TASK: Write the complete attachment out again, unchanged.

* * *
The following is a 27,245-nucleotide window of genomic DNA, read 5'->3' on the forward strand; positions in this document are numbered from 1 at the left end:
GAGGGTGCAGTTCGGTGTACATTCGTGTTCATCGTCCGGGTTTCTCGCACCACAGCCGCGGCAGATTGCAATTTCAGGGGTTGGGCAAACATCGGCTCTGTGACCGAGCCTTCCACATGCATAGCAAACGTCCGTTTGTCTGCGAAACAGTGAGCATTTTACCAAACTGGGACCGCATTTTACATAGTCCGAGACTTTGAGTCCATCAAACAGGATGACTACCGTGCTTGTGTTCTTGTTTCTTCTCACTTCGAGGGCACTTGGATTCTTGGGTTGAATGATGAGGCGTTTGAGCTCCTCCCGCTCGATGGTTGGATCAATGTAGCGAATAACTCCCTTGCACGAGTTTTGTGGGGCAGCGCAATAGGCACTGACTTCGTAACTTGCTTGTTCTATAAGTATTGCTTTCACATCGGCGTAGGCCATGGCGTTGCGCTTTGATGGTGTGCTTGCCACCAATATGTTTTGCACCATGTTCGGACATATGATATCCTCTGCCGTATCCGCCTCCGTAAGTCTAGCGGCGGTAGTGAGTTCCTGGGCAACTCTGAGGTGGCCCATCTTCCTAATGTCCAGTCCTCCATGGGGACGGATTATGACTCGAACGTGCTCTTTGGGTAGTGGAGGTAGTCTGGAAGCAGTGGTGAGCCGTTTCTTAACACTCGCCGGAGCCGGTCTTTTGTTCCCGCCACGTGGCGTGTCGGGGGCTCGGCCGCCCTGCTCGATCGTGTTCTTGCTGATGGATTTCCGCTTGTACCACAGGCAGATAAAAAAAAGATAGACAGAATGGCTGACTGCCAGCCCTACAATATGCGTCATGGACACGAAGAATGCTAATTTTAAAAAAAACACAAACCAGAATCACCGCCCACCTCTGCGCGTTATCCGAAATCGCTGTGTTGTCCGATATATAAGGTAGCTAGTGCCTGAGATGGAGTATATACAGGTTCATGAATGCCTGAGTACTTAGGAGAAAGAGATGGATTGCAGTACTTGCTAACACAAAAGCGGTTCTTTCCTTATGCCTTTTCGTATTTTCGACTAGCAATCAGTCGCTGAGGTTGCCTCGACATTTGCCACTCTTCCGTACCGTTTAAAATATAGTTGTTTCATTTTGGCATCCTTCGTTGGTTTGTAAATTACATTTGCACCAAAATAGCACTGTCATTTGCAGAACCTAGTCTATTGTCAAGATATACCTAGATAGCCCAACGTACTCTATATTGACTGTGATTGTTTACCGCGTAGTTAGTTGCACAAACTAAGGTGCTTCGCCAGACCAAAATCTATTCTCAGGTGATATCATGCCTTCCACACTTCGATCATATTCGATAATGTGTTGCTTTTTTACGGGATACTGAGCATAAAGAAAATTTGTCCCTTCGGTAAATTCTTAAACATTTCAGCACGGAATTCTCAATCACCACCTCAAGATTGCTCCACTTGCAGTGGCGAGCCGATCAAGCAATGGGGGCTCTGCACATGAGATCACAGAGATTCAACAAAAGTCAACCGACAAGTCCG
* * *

The following is a 27,245-nucleotide window of genomic DNA, read 5'->3' on the forward strand; positions in this document are numbered from 1 at the left end:
GAGGGTGCAGTTCGGTGTACATTCGTGTTCATCGTCCGGGTTTCTCGCACCACAGCCGCGGCAGATTGCAATTTCAGGGGTTGGGCAAACATCGGCTCTGTGACCGAGCCTTCCACATGCATAGCAAACGTCCGTTTGTCTGCGAAACAGTGAGCATTTTACCAAACTGGGACCGCATTTTACATAGTCCGAGACTTTGAGTCCATCAAACAGGATGACTACCGTGCTTGTGTTCTTGTTTCTTCTCACTTCGAGGGCACTTGGATTCTTGGGTTGAATGATGAGGCGTTTGAGCTCCTCCCGCTCGATGGTTGGATCAATGTAGCGAATAACTCCCTTGCACGAGTTTTGTGGGGCAGCGCAATAGGCACTGACTTCGTAACTTGCTTGTTCTATAAGTATTGCTTTCACATCGGCGTAGGCCATGGCGTTGCGCTTTGATGGTGTGCTTGCCACCAATATGTTTTGCACCATGTTCGGACATATGATATCCTCTGCCGTATCCGCCTCCGTAAGTCTAGCGGCGGTAGTGAGTTCCTGGGCAACTCTGAGGTGGCCCATCTTCCTAATGTCCAGTCCTCCATGGGGACGGATTATGACTCGAACGTGCTCTTTGGGTAGTGGAGGTAGTCTGGAAGCAGTGGTGAGCCGTTTCTTAACACTCGCCGGAGCCGGTCTTTTGTTCCCGCCACGTGGCGTGTCGGGGGCTCGGCCGCCCTGCTCGATCGTGTTCTTGCTGATGGATTTCCGCTTGTACCACAGGCAGATAAAAAAAAGATAGACAGAATGGCTGACTGCCAGCCCTACAATATGCGTCATGGACACGAAGAATGCTAATTTTAAAAAAAACACAAACCAGAATCACCGCCCACCTCTGCGCGTTATCCGAAATCGCTGTGTTGTCCGATATATAAGGTAGCTAGTGCCTGAGATGGAGTATATACAGGTTCATGAATGCCTGAGTACTTAGGAGAAAGAGATGGATTGCAGTACTTGCTAACACAAAAGCGGTTCTTTCCTTATGCCTTTTCGTATTTTCGACTAGCAATCAGTCGCTGAGGTTGCCTCGACATTTGCCACTCTTCCGTACCGTTTAAAATATAGTTGTTTCATTTTGGCATCCTTCGTTGGTTTGTAAATTACATTTGCACCAAAATAGCACTGTCATTTGCAGAACCTAGTCTATTGTCAAGATATACCTAGATAGCCCAACGTACTCTATATTGACTGTGATTGTTTACCGCGTAGTTAGTTGCACAAACTAAGGTGCTTCGCCAGACCAAAATCTATTCTCAGGTGATATCATGCCTTCCACACTTCGATCATATTCGATAATGTGTTGCTTTTTTACGGGATACTGAGCATAAAGAAAATTTGTCCCTTCGGTAAATTCTTAAACATTTCAGCACGGAATTCTCAATCACCACCTCAAGATTGCTCCACTTGCAGTGGCGAGCCGATCAAGCAATGGGGGCTCTGCACATGAGATCACAGAGATTCAACAAAAGTCAACCGACAAGTCCG